To minimize: Don’t use chemical pesticides or fertilizers on your lawn. Buy organic fruits and vegetables, or grow your own without artificial pesticides or fertilizers.

8. Formaldehyde

Formaldehyde is a flammable, pungent compound found in building materials, pressed-wood products, melamine (hard plastic) dishes and cigarette smoke. It can irritate the eyes, throat and mucus membranes, and cause headaches and nausea. Exposure may increase the risk of brain cancer and leukemia.

To minimize: Use “exterior-grade” pressed-wood products to limit formaldehyde exposure in the home. Before purchasing pressed-wood products such as plywood, paneling, particleboard, fiberboard, and furniture and cabinets, ask retailers or manufacturers about formaldehyde content.

9. Parabens

Parabens are used as preservatives in the cosmetic and pharmaceutical industries. While no causal link with cancer has been established, parabens are controversial because they weakly mimic estrogen, and researchers have found measurable concentrations in breast tumors. Studies show that methylparaben (in some sunscreens) may react with sunlight to damage skin.

To minimize: Avoid cosmetics that list parabens or words ending in “-paraben” among the ingredients.

10. PBDEs & PBBs

Used as flame retardants in building materials, electronics, foam cushions and textiles, PBDEs (polybrominated diphenyl ethers) and PBBs (polybrominated biphenyls) accumulate in blood and fat tissues. Endocrine-disrupting PBDEs and PBBs may alter children’s brain development and cause learning and behavior problems. Exposure can decrease thyroid hormone levels and negatively affect reproduction.

To minimize: Cover or replace cushions or car seats where foam pads are exposed. Avoid rigid polystyrene (Styrofoam) insulation.

Resources

American Lung Association
healthy indoor air information

Breast Cancer Fund
information on chemicals to avoid to reduce breast cancer risk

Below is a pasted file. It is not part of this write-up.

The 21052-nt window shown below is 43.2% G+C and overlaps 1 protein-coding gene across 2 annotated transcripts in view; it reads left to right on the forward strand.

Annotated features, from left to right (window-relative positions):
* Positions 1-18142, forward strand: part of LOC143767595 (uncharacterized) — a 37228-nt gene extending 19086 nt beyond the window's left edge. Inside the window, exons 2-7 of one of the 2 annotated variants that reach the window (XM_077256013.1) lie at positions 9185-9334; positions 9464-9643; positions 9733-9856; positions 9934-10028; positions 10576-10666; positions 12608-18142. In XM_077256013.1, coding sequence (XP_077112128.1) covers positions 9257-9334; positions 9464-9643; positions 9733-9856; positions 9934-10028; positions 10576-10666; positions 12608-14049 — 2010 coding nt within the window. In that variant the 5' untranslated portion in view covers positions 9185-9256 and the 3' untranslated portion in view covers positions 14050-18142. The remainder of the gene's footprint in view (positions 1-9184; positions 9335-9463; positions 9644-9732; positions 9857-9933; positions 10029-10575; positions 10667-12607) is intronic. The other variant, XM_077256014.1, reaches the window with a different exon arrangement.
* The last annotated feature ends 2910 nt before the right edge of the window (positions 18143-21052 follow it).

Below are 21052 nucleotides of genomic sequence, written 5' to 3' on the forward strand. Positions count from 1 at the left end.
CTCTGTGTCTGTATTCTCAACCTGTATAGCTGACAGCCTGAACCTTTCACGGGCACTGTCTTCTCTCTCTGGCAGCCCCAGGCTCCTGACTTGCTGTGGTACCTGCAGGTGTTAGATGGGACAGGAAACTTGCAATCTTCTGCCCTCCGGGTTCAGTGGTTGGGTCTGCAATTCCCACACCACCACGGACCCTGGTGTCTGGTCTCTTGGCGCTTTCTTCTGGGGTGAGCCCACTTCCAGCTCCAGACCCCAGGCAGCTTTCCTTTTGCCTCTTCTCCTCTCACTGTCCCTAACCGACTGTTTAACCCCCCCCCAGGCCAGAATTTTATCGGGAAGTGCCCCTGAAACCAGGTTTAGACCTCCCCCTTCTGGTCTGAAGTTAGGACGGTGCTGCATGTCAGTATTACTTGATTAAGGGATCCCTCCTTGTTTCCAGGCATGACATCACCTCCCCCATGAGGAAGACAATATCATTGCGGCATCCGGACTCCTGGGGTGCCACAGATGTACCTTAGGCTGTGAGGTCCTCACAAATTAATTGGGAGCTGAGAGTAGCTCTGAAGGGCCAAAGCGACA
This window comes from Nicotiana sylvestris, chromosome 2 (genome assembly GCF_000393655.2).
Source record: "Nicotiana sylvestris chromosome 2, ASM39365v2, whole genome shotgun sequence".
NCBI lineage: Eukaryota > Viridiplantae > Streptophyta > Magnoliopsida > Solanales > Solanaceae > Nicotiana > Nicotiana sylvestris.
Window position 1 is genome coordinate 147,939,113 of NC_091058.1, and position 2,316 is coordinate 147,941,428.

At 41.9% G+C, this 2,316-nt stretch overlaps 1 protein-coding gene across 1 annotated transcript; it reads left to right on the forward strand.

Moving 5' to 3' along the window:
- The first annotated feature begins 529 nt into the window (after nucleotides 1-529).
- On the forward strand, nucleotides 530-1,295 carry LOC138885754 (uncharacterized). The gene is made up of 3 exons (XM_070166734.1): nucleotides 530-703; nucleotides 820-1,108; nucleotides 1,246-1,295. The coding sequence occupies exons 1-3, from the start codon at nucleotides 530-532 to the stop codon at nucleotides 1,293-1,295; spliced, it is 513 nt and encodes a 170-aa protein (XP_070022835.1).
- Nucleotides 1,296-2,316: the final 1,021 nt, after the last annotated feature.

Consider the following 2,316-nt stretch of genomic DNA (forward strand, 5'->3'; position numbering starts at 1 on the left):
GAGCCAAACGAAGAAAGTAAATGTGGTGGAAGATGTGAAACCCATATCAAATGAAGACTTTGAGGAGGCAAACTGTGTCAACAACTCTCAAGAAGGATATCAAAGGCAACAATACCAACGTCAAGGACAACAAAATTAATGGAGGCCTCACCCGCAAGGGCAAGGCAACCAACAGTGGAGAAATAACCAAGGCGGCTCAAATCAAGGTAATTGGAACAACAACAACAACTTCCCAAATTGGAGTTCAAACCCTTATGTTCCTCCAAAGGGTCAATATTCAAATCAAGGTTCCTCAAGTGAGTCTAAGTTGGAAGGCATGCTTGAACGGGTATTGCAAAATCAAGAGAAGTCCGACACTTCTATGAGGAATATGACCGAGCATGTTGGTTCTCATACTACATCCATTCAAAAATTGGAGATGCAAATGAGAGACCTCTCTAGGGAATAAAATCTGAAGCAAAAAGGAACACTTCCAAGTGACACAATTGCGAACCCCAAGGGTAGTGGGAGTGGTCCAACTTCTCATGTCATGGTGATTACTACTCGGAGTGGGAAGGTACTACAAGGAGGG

Environmental Protection Agency
radon testing and abatement

Environmental Working Group
guides to healthy products and chemical avoidance

list of most important produce to buy organic

HealthyStuff
nontoxic children’s toys and consumer products

Pure Bond Fabricator Network
searchable list of formaldehyde-free cabinetry and furniture

Skin Deep
Environmental Working Group’s cosmetics safety database

Alli Kingfisher, a state of Washington green building and sustainability specialist, is plotting to green her 1906 home in Spokane. Kelly Lerner, a Spokane-based architect specializing in healthy, energy-efficient homes, is co-author of Natural Remodeling for the Not-So-Green Home.

Read more: Mother Earth Living

Handcrafted All Natural Lye Soaps

Green Tech Wooden Birdhouses and Feeders

 

Judy’s handcrafted all natural soaps are just a few of the new products added to the inventory of Judy’s Wholesale Retail Crafts here in Raleigh NC. We are very proud to start marketing and selling these great product from our 21 plus years in business.

Judy’s soaps made from all natural ingredients, over 75% are grown here in North Carolina. Herbal soaps from recipes from 1889 – 2013 upgraded recipes with the right fragrance, cleaning, exfoliating, moisturizing and for a variety of ailments. Judy handcrafts each and every bar cold and hot process, with 19th Centenary recipes that we upgrade to 21st centenary chemistry. Judy use the very best soap making product on the market, with what we grow and make ourselves.